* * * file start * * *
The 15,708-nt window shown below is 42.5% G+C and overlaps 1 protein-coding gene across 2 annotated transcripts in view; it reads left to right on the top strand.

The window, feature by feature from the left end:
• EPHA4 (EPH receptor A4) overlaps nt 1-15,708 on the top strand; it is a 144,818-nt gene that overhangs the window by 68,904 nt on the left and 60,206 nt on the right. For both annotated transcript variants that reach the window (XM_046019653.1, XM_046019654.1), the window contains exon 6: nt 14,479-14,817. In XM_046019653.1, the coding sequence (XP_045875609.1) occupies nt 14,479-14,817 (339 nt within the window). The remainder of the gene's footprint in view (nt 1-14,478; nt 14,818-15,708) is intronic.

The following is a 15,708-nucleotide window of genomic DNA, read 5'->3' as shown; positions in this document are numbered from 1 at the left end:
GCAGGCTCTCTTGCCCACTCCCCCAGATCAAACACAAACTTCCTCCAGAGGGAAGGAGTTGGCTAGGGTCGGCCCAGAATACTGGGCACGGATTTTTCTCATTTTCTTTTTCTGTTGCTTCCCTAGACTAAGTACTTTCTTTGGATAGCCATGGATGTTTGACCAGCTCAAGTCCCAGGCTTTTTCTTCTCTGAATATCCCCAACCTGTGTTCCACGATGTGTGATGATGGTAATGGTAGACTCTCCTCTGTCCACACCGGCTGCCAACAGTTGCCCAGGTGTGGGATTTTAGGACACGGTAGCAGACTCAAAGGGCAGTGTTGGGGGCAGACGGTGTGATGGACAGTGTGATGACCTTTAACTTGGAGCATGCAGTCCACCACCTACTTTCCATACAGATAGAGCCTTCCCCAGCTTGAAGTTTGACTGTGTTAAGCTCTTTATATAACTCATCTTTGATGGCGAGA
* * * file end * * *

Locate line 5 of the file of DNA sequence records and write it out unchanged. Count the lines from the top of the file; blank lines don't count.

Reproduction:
GCAGGCTCTCTTGCCCACTCCCCCAGATCAAACACAAACTTCCTCCAGAGGGAAGGAGTTGGCTAGGGTCGGCCCAGAATACTGGGCACGGATTTTTCTCATTTTCTTTTTCTGTTGCTTCCCTAGACTAAGTACTTTCTTTGGATAGCCATGGATGTTTGACCAGCTCAAGTCCCAGGCTTTTTCTTCTCTGAATATCCCCAACCTGTGTTCCACGATGTGTGATGATGGTAATGGTAGACTCTCCTCTGTCCACACCGGCTGCCAACAGTTGCCCAGGTGTGGGATTTTAGGACACGGTAGCAGACTCAAAGGGCAGTGTTGGGGGCAGACGGTGTGATGGACAGTGTGATGACCTTTAACTTGGAGCATGCAGTCCACCACCTACTTTCCATACAGATAGAGCCTTCCCCAGCTTGAAGTTTGACTGTGTTAAGCTCTTTATATAACTCATCTTTGATGGCGAGA